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Meet the Man Designing the Most Beautiful Pocket Knives We’ve Ever Seen

Ryan Coulter of the James Brand talks about his first pocket knife, where a new knife design begins and what’s always in his pocket.

There’s not much to a pocket knife — a blade and a handle, maybe it folds, maybe it fits onto a keychain or clips into a pocket. But under closer inspection, there’s a lot more than that. There are the materials: stainless steel, carbon steel, Damascus steel, titanium, nylon, micarta, wood. There are straight and serrated edges, clip points and tanto tips, automatic actions and gut hooks. The pocket knife, at first unassuming, implies infinite possibilities.

Ryan Coulter, the founder of the James Brand, focuses on just a few of them. While the big knife companies put out hundred-plus page product catalogs on a yearly basis, the James Brand has released a limited collection that includes six knives and a handful of EDC items since the brand’s founding in 2016. But all of those items are subtly perfect. They’re sleek; they’re sharp; they’re made with quality materials. They are also overtly minimal and as a result, beautiful.

That’s probably because Coulter is an industrial designer by trade — he’s done stints at both Burton and Nike — and has carried a pocket knife since boyhood in coal country, Indiana. His first knife came to him as a hand-me-down from his father, who received it from the mine he worked at as gratitude for his service there. Coulter’s mom carried a pocket knife at all times too, (a Swiss Army).

It’s plain that Coulter, who lives in Portland, Oregon amongst the biggest knife brands in the world, takes special consideration when it comes to pocket knives. His views on knives as tools and everyday carry items border on philosophical and manifest in the products that the James Brand creates. Below, Coulter explains why the pocket knife needed a re-design, how the James Brand builds a new product and why he wants to “own the pocket.”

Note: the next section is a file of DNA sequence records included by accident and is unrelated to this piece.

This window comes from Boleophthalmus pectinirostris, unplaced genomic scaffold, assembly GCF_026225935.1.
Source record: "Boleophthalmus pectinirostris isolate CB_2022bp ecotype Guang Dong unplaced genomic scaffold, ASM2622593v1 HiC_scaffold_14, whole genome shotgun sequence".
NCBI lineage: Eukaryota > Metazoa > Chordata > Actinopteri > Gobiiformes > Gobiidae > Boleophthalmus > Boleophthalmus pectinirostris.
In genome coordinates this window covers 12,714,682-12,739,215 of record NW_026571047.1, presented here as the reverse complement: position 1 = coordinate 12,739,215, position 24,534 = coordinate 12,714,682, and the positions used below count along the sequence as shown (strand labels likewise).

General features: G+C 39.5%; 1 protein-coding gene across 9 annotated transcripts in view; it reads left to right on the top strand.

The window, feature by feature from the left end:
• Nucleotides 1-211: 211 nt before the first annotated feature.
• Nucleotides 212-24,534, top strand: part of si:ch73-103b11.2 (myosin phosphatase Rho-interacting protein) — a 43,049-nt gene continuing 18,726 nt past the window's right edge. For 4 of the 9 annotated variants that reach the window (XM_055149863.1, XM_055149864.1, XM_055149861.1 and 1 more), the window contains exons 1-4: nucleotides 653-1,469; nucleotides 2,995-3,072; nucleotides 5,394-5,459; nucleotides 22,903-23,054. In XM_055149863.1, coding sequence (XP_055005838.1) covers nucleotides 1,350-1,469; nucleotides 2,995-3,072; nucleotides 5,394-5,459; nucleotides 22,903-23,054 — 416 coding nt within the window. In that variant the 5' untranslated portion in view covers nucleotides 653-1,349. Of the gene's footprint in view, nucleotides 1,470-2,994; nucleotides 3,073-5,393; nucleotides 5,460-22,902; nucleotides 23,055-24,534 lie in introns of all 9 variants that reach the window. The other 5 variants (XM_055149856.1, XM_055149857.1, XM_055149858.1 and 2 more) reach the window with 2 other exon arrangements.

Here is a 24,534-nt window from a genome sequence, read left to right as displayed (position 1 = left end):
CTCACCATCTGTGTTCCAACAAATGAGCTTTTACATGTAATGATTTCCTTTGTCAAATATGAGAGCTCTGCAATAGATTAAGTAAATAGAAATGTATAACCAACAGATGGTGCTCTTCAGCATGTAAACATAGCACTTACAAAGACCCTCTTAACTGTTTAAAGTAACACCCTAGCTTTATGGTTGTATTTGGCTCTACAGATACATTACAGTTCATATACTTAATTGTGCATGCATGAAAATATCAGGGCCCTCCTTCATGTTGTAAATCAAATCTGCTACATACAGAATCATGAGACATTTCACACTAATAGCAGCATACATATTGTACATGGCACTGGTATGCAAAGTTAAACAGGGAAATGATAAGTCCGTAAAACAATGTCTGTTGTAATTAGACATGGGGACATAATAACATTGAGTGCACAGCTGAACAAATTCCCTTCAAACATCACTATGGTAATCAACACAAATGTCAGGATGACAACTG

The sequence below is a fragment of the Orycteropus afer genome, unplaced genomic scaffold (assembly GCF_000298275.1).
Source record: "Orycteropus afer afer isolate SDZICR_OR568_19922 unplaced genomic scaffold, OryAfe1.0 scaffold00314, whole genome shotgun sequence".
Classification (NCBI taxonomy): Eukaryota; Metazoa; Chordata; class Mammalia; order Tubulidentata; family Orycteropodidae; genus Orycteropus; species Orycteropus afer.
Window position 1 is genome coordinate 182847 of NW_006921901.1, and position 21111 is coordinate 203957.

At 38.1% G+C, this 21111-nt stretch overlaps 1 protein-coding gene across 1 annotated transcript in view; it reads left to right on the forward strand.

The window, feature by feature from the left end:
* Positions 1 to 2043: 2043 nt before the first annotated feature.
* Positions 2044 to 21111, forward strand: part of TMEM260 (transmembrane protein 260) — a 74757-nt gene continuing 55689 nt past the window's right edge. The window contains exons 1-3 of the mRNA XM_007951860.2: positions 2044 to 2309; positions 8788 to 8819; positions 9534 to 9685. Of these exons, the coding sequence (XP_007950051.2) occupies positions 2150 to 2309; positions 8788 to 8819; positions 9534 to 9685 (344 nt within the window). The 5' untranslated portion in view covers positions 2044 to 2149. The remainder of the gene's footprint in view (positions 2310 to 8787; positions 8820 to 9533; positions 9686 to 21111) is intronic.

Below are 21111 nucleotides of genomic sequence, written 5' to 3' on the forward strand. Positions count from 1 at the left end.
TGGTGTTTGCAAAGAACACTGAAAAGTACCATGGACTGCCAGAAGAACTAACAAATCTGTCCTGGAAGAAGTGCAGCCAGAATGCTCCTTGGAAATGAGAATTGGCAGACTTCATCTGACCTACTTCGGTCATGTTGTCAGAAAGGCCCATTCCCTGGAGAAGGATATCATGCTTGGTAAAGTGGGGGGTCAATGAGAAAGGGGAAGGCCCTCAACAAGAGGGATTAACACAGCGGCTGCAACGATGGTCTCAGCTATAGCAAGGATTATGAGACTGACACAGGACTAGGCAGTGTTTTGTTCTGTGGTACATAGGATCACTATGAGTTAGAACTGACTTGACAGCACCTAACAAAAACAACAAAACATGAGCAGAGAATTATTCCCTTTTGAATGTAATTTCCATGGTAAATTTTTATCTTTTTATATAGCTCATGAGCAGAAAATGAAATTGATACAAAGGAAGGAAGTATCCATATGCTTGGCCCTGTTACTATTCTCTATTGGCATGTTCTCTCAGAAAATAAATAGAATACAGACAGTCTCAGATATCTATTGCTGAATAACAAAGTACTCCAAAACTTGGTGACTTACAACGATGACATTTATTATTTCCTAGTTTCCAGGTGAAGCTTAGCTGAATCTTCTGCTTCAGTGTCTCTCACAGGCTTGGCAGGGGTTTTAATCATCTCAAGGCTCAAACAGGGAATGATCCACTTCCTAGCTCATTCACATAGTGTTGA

Q: What was one of the first knives that made you think about knife design?
A: Burton used to own a shoe company called Gravis, and Gravis did a little promotional knife that was small — a little single blade folding knife with a serrated blade and I carried the thing literally every day for about ten years. It ended up with this beautiful patina, and I used it all the time for all these basic things, but it came from Gravis and I wasn’t necessarily this huge Gravis fan per se — and it was co-branded with Smith and Wesson and I definitely wasn’t the Smith and Wesson person. So I always thought like, man this thing is so handy and so good to have around and I love it but it could definitely be better; surely there has to be something that’s closer to what I’m actually looking for or that I would be more connected to than this.

Q: Was there something specific about pocket knives that you recognized needed to be improved or a problem that needed to be fixed?
A: There was this knife that I used to carry a lot when I was in China from this company called Protech, I think it was called the Godfather Mini. It was a full-auto, full switchblade and it was extremely tactical — symmetrical, pointy, stabby blade. But it had this really great action and the design of it was kind of beautiful. But it was definitely too tactical.

From a design positioning standpoint, most of the knife world would just start to break into two chunks. There was the hunt/fish world that generally involves things that were really over-built, over-designed, overly-ergonomic with camo handles and gut hooks and blood grooves, and then there was stuff that was kind of like my Protech example that was really tactical and really felt like it was a weapon and not a tool. The way I always grew up with these knives in my life was that they weren’t weapons — I mean, that was maybe a last resort — but they were super handy as everyday tools to do things from slice an apple, to dig a root out of the garden, to open the mail to clean out your fingernails; they’re just a thing that you have handy all the time. They were always everyday carry to me and I just didn’t feel like anything was really doing that for me — either from a brand positioning standpoint or from the design of the product.